Amira Sonbol on Cairo Women of the Darb

On October 30, 2007, CIRS hosted its inaugural Monthly Dialogue Series event with a presentation by Professor Amira Sonbol. Professor Sonbol discussed her research on Cairo women's lives with an audience of over fifty guests, who ranged from Education City students and faculty to ambassadors and other diplomats posted in Doha.

In her portrayal of Cairo women of the darb —small alley or quarter in Arabic—Sonbol stressed that we must stop viewing women as an object of oppression in the Islamic world. On the contrary, women have been a vibrant part of life in Cairo for centuries—only recently did modern state formation begin to exclude women from professions such as medicine, manual labor, and factories. “Women worked every job you can imagine,” Sonbol said. “They had to work, at least in the darb.”

To prove this thesis, Sonbol has spent years analyzing records in Egypt, Jordan, Palestine, Turkey, and the Gulf.

“Text is the product of a living society, not a dead society,” Sonbol claimed.

Using fatawa (judgments made by Islamic scholars) and court records, Sonbol demonstrated women's active participation in society and, for instance, the ease with which they could obtain a divorce in Egyptian courts. She has also seen considerable proof of the maneuverability of women within the social hierarchy of the time, evidenced by the wealth of prenuptial agreements where women made very specific demands of their husbands. If these agreements were violated, the woman could easily secure a divorce in court.

Sonbol then traced the changes in laws since the British takeover and the arrival of the “modern age.” The many public setbacks that women faced during this period disprove the commonly-held belief in progress—that as time advances, human society necessarily improves. The centralization of the state in the modern era actually relegated women to the private sphere.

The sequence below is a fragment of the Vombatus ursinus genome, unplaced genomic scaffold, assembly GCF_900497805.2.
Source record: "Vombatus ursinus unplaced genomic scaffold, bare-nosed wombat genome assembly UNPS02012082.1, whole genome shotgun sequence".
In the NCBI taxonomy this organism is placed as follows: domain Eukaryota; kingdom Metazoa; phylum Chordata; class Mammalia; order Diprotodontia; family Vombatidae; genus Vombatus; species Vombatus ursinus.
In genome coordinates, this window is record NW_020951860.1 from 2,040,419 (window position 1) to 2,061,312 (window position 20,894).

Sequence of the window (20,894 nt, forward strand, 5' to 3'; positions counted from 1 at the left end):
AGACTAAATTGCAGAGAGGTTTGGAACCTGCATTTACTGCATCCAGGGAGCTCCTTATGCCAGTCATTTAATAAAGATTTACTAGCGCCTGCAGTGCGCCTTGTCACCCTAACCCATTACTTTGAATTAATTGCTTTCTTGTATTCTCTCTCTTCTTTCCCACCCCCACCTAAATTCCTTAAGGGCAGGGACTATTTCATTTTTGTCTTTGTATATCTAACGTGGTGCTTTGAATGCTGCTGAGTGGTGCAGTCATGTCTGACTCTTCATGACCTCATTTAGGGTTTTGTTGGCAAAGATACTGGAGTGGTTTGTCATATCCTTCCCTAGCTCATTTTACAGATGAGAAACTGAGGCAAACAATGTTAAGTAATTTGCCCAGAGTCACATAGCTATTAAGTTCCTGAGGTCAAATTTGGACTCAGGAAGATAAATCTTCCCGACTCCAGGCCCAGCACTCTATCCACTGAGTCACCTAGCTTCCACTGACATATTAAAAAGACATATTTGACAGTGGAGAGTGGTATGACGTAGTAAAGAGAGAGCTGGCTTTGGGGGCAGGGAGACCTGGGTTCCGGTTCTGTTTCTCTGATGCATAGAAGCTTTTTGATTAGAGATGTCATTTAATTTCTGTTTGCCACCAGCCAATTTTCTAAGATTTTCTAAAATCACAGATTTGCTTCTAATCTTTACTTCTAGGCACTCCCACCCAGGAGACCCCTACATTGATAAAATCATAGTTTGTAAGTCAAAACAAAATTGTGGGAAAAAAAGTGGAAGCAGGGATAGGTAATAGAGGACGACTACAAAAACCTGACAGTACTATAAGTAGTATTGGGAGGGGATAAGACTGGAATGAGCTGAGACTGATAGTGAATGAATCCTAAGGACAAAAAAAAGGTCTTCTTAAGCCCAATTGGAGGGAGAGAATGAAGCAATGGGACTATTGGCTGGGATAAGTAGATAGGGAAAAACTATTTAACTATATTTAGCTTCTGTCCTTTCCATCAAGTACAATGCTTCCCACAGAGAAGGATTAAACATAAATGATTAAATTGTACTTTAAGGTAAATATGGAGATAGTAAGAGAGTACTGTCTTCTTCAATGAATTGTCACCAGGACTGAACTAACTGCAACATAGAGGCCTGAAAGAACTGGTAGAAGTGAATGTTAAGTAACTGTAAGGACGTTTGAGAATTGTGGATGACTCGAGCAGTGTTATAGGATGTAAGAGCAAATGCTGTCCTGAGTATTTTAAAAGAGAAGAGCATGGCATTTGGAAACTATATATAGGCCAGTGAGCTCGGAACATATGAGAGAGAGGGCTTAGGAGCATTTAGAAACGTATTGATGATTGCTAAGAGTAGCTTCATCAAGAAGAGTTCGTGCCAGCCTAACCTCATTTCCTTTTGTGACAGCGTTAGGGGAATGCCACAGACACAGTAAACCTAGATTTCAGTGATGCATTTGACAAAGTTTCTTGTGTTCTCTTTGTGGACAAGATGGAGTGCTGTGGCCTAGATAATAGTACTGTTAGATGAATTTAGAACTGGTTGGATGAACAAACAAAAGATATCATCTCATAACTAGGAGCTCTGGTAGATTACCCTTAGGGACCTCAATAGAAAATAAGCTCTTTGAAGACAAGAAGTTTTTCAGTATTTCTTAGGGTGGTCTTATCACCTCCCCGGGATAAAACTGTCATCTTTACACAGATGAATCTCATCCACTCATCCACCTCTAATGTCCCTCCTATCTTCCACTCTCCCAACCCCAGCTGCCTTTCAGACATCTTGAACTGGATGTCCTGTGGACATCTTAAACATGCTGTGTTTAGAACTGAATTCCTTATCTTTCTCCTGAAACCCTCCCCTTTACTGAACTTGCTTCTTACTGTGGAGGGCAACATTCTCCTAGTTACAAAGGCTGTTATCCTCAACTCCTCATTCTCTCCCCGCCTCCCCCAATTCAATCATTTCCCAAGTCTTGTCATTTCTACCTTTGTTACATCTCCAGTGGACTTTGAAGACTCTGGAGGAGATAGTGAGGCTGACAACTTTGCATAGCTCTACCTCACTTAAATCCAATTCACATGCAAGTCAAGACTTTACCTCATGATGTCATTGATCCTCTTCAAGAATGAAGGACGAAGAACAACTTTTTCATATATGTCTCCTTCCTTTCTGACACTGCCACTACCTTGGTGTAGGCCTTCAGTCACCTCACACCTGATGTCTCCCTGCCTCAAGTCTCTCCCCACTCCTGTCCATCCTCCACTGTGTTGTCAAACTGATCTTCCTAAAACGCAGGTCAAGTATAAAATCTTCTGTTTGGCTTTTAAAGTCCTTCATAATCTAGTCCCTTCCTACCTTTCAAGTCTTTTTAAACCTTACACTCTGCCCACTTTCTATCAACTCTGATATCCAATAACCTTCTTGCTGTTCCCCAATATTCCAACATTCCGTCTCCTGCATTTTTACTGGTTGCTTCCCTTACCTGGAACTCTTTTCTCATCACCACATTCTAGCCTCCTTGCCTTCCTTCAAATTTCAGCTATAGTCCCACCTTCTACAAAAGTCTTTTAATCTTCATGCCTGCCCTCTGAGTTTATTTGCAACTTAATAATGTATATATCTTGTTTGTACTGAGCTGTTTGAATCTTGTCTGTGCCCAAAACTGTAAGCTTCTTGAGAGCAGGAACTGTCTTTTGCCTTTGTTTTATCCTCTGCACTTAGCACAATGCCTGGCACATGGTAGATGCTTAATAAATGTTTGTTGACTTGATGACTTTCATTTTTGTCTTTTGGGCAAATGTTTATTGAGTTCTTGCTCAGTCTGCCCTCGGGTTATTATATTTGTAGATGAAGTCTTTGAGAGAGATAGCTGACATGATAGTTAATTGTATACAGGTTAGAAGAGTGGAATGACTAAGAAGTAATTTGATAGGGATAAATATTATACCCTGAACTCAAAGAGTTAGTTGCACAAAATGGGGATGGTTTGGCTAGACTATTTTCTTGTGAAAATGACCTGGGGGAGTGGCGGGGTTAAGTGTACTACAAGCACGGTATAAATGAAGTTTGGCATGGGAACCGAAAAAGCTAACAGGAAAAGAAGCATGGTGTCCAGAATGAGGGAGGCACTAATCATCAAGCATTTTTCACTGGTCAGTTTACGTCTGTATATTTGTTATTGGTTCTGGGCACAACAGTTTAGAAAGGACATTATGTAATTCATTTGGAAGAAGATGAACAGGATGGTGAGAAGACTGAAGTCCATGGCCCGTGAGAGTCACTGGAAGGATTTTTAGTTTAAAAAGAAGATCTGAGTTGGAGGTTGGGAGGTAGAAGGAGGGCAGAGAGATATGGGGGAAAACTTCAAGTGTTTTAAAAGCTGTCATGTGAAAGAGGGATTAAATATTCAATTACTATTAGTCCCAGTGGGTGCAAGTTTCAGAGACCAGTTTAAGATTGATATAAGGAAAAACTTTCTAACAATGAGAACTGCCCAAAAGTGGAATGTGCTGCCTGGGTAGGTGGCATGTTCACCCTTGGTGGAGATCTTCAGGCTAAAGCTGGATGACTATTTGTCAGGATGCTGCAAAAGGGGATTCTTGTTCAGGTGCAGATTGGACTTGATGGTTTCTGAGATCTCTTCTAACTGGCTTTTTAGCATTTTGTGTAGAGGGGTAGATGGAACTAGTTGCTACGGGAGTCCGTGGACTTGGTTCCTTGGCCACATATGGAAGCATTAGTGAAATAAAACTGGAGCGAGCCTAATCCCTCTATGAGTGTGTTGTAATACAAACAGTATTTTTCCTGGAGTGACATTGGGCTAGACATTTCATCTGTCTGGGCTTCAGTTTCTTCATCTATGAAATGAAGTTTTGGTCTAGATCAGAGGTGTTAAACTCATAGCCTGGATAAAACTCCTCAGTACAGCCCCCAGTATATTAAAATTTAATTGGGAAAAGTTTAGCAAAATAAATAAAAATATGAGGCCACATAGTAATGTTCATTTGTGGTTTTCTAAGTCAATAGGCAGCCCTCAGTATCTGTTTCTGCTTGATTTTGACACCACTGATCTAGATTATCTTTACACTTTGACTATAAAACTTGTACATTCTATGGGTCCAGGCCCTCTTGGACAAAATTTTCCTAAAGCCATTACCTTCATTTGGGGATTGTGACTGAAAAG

“Women are now blocked from jobs they could do before,” Sonbol noted. Additionally, at the beginning of the 19th century women held 40 percent of the property in Egypt, whereas by the end they held only ten percent, she claimed.

In 1827, Muhammad Ali Pasha opened a hospital in Cairo and many women were specialized doctors. It was not until the 1893 British takeover of Egyptian schools that women were excluded from this profession. Only now are women regaining some of the ground they lost in the beginning of the modern age.

One of the results of British rule was the 1920s' passage of “personal status law”, which illegalized women seeking divorce and women holding property. While many outsiders claim that women's disadvantages stem from Islam, a deconstruction of the personal status law demontrates that these laws were the real culprit. Only in the modern age did women come to be viewed as dependents of their husbands, and not as individuals, in the legal system.

Sonbol relayed how she first became interested in women's history as she researched the clergy of Al-Azhar. As she worked in the Egyptian archives, she discovered many documents demonstrating women's active role in history. She began to realize that the image she held of women in the past was the wrong one.

Currently, Sonbol is working with students to collect a history of women in the Gulf. While it initially appeared that this would imply the construction of a history from scratch, Sonbol has found that the scholarly study of the question of “women” needed to be reframed. Looking for women's history was a narrow, modern approach. Instead, the group is using a wider variety of sources and has found rich material, especially in Oman.


Summary prepared by Kathryn King. Kathryn is a CIRS staff member.